April 21, 2015 § 2 Comments
It was a pleasure to be interviewed recently by the author M.K. Tod for her Inside Historical Fiction series. We had a nice talk about the ingredients that go into the making of great historical fiction, the research process, recent trends in the genre, and more. Here’s an excerpt:
MKT: Are historical novels inherently different from contemporary novels, and if so, in what ways?
TW: There’s a quote that I love from Andrew Miller, writing in The New York Times Book Review a few years ago, about the appeal of distance, and of “the strangeness such distance produces and of the lives lived recognizably in the midst of that strangeness.” He compared historical fiction to science fiction, pointing out that both genres require the writer to depict the only world he or she can possibly know—“the here and now”—in other terms.
To me, this notion captures much of what I love about historical fiction, both in the writing and in the reading: it’s at once a dream we have to enter and an oblique reflection of ourselves. In my experience, this kind of mind-altering immersion is harder to find in contemporary novels—if by “contemporary” we mean novels that are set in times and places very similar to the quotidian spheres in which we tend to live out our lives.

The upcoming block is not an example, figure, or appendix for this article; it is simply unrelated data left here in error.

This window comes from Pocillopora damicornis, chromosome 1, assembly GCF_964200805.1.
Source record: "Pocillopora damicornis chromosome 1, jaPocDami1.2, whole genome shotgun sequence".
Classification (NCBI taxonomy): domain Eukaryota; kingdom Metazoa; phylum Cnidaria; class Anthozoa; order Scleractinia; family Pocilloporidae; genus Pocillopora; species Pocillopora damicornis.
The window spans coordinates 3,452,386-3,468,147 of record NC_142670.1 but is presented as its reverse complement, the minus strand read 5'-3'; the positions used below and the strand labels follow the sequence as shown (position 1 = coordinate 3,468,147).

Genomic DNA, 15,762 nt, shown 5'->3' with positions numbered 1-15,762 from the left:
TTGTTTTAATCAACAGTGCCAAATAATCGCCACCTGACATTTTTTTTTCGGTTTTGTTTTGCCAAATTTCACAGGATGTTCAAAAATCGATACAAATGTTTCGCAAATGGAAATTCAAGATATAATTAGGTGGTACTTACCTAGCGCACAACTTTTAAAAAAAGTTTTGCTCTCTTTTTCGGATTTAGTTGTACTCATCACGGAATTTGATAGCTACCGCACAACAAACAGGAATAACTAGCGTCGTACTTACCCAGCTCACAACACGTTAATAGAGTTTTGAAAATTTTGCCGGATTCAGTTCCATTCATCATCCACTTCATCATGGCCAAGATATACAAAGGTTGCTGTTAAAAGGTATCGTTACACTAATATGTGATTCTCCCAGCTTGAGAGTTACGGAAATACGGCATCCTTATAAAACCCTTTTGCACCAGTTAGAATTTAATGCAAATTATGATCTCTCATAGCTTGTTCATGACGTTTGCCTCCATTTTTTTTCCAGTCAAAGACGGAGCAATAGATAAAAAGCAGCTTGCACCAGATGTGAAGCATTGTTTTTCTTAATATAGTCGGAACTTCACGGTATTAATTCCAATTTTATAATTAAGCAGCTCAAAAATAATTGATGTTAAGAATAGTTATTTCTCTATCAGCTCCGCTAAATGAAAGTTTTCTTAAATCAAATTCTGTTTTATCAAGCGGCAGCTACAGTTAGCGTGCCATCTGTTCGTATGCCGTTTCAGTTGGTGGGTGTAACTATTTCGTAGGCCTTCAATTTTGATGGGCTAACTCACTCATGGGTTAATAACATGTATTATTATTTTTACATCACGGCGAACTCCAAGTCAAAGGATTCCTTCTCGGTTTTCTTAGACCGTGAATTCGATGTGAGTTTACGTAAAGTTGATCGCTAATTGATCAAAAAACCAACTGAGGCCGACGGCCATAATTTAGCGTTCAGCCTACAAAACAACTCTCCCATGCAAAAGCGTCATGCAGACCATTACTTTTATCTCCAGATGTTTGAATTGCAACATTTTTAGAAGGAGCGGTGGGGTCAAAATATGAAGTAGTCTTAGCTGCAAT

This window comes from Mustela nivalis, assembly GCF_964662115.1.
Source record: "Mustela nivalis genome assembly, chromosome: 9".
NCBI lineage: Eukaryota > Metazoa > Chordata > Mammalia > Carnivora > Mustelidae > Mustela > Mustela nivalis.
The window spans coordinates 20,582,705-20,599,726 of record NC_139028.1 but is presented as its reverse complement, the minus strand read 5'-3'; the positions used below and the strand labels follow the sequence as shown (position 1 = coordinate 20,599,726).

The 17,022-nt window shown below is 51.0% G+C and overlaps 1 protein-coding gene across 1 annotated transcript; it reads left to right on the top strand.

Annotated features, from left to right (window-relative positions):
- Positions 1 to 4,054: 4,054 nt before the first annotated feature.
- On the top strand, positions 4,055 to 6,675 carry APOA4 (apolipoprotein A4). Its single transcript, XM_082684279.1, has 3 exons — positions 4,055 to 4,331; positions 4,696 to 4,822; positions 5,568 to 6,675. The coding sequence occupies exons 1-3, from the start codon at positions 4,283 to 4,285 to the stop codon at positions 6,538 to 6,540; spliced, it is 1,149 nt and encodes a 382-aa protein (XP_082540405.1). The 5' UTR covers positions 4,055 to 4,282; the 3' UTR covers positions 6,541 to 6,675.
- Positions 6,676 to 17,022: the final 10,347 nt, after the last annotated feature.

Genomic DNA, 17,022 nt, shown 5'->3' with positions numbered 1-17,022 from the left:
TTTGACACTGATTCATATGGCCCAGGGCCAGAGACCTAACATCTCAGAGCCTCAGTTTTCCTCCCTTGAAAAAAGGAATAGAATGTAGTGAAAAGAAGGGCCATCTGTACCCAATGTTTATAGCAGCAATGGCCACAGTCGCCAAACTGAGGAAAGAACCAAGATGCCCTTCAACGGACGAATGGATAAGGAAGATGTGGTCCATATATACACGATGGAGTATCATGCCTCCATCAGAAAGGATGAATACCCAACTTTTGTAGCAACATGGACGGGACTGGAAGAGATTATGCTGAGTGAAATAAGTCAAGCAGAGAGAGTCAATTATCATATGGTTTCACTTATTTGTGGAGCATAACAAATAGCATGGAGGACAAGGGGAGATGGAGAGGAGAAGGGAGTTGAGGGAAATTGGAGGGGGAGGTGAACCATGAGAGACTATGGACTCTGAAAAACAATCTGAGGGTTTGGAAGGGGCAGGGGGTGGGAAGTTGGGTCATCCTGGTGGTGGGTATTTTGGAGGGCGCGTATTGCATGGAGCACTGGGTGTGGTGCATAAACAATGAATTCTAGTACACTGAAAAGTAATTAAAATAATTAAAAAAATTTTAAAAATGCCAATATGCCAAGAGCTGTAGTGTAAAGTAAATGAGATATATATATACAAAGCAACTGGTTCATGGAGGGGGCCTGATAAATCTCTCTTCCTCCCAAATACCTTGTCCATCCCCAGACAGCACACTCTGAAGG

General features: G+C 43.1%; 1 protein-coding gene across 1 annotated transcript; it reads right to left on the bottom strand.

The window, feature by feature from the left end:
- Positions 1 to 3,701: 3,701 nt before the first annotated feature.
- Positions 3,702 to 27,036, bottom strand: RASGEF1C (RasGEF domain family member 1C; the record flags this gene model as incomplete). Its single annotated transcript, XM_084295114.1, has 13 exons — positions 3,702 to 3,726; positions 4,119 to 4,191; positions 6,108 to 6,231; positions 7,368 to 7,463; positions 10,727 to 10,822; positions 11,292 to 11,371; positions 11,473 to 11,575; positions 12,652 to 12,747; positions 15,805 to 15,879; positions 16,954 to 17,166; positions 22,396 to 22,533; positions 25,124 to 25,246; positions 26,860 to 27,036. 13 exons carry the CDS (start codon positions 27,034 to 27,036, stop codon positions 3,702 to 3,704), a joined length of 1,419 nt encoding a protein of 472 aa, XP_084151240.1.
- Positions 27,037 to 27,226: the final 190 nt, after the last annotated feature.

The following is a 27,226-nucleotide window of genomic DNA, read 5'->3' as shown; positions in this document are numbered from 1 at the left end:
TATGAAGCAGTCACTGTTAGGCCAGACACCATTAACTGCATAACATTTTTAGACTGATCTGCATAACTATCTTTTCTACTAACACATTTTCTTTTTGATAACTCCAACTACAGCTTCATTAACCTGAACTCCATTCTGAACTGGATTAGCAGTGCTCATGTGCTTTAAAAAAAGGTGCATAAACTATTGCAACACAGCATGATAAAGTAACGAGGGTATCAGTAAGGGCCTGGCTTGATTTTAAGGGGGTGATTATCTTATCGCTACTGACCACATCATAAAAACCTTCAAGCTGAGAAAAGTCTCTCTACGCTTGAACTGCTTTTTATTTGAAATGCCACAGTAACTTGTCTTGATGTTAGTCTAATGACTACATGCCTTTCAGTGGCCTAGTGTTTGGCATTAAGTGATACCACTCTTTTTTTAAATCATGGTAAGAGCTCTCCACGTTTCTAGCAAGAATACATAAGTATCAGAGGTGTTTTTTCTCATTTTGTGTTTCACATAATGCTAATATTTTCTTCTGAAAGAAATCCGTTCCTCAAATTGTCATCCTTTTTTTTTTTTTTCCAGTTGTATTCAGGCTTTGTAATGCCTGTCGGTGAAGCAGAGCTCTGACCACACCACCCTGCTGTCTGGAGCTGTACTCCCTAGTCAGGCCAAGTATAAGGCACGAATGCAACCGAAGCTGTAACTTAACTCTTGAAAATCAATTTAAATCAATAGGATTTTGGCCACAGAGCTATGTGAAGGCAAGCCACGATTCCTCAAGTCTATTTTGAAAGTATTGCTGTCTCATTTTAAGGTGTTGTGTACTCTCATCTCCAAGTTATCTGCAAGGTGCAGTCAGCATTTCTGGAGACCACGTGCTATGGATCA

Read the full interview here.
March 23, 2015 § 3 Comments
Very pleased to note that Will Poole’s Island has made the prestigious Bank Street College of Education’s annual list of “The Best Children’s Books of the Year.” Will Poole’s Island was chosen in the “Mystery and Adventure” category, and although the novel was not written exclusively for children, it’s a great honor to make the list—and it increases the likelihood of getting it into the hands of more readers of all ages. The 2015 edition recognizes books published in 2014.
March 20, 2015 § Leave a comment
Looking forward to a busy spring and summer of talks and appearances! If you’re attending any of these events, I look forward to meeting you there. If you can’t make any of them but are interested in similar content, there are still openings in these wonderful, intensive writing seminars at GrubStreet in Boston.